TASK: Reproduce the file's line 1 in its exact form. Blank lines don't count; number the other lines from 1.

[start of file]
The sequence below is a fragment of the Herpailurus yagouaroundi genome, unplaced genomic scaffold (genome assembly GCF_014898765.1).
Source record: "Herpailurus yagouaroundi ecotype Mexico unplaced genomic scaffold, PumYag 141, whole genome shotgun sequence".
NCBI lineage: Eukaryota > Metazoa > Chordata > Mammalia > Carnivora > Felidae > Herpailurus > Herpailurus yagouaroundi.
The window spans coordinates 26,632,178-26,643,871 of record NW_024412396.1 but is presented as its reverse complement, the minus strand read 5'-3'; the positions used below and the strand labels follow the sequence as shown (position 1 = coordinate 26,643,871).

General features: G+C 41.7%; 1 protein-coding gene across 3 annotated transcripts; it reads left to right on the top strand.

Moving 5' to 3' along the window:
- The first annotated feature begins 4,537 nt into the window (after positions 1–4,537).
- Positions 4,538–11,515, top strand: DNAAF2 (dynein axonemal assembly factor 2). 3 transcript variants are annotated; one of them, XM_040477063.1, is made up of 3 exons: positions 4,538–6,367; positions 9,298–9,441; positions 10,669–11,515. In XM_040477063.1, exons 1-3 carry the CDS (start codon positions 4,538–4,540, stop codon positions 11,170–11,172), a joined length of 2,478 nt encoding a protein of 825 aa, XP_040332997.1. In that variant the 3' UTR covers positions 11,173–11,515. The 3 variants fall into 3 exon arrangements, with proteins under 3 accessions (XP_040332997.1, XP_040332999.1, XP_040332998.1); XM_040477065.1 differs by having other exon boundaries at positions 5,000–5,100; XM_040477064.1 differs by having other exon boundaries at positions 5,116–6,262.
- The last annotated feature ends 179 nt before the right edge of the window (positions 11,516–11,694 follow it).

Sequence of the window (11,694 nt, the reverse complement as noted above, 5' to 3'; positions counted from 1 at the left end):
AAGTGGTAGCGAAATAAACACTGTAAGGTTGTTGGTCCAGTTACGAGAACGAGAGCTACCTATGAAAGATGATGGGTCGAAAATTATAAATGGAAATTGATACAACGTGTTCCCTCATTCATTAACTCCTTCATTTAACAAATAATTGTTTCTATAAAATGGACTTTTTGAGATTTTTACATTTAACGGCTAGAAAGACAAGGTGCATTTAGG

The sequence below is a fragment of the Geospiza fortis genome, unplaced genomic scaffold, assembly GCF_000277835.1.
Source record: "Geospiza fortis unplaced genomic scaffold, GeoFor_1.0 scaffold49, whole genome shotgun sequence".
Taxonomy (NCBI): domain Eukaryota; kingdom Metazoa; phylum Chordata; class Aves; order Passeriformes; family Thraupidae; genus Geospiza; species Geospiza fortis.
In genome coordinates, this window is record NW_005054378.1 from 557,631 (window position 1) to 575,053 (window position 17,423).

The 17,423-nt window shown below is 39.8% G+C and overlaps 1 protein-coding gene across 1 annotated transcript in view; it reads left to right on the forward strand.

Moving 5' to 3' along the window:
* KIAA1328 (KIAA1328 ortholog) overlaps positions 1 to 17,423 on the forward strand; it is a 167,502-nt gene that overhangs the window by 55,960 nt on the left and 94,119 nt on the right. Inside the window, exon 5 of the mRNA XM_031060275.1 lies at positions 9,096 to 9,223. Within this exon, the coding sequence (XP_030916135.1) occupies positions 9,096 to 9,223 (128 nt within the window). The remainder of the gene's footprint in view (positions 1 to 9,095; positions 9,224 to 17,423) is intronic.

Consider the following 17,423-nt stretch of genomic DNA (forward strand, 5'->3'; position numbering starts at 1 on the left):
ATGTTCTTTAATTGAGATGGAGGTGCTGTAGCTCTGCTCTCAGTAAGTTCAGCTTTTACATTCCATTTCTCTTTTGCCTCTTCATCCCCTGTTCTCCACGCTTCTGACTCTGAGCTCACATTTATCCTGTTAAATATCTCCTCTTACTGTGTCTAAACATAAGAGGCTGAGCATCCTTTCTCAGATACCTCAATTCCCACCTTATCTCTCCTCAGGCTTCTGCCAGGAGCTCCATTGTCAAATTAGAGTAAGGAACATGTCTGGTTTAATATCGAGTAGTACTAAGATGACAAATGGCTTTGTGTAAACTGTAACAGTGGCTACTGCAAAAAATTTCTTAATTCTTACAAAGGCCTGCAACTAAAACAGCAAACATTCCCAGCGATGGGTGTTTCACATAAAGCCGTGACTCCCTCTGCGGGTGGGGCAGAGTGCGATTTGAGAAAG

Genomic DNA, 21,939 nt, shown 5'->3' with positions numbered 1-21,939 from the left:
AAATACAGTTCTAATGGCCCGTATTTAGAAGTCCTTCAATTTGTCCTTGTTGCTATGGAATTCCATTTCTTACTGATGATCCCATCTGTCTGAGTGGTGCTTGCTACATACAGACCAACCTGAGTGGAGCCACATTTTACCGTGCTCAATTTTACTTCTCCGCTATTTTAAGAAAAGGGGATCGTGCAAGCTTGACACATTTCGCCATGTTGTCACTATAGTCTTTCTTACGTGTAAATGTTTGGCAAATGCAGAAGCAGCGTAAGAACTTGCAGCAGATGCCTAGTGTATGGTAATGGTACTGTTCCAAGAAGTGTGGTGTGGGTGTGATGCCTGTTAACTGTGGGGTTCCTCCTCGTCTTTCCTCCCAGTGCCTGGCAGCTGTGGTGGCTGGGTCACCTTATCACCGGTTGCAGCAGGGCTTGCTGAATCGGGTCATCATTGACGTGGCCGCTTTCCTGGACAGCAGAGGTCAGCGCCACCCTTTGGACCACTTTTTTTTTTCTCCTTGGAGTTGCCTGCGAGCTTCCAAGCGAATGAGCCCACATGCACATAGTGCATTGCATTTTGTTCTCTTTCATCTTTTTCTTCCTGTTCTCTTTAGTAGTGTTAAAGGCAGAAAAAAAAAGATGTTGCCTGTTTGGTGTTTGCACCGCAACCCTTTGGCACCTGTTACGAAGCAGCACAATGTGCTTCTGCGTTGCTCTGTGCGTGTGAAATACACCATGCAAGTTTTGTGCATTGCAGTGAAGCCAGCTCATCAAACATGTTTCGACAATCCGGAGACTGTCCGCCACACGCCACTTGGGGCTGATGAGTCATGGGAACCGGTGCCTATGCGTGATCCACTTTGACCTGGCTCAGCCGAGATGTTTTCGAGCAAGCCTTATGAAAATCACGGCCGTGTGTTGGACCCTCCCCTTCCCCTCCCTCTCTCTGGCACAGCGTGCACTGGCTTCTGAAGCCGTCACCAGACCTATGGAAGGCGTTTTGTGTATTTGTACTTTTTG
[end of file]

The sequence below is a fragment of the Herpailurus yagouaroundi genome, unplaced genomic scaffold (genome assembly GCF_014898765.1).